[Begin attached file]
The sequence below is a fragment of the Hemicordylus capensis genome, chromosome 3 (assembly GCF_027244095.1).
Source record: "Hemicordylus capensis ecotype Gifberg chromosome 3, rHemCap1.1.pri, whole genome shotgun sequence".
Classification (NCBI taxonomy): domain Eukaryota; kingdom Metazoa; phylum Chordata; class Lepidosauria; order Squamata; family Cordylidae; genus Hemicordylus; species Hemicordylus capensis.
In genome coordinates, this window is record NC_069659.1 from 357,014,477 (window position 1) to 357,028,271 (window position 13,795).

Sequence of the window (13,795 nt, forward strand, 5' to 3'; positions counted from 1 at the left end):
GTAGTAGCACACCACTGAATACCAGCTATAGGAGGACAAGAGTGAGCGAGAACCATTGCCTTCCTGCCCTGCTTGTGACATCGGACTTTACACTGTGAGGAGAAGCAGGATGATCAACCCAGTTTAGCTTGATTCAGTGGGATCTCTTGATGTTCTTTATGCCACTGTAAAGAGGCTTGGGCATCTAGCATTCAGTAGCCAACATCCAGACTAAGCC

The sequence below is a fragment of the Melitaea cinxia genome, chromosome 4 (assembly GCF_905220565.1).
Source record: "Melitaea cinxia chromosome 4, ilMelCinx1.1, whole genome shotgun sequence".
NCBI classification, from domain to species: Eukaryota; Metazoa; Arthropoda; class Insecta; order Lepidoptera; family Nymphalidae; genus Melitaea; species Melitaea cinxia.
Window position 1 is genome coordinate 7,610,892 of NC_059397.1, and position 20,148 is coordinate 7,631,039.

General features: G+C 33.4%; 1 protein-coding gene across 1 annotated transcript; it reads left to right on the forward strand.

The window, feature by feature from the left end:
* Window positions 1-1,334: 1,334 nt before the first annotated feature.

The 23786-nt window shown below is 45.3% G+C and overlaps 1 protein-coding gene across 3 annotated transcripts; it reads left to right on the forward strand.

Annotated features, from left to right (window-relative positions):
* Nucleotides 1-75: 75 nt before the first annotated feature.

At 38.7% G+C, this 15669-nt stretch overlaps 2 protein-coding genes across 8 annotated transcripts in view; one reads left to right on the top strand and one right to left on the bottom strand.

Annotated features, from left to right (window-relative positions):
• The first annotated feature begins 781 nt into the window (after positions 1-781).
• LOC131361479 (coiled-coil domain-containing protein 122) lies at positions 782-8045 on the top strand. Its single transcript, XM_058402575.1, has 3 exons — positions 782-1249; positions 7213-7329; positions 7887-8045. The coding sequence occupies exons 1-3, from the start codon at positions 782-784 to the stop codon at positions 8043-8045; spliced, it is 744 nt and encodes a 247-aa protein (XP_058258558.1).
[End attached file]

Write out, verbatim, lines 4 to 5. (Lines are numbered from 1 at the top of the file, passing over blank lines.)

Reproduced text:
In genome coordinates, this window is record NC_069659.1 from 357,014,477 (window position 1) to 357,028,271 (window position 13,795).

Sequence of the window (13,795 nt, forward strand, 5' to 3'; positions counted from 1 at the left end):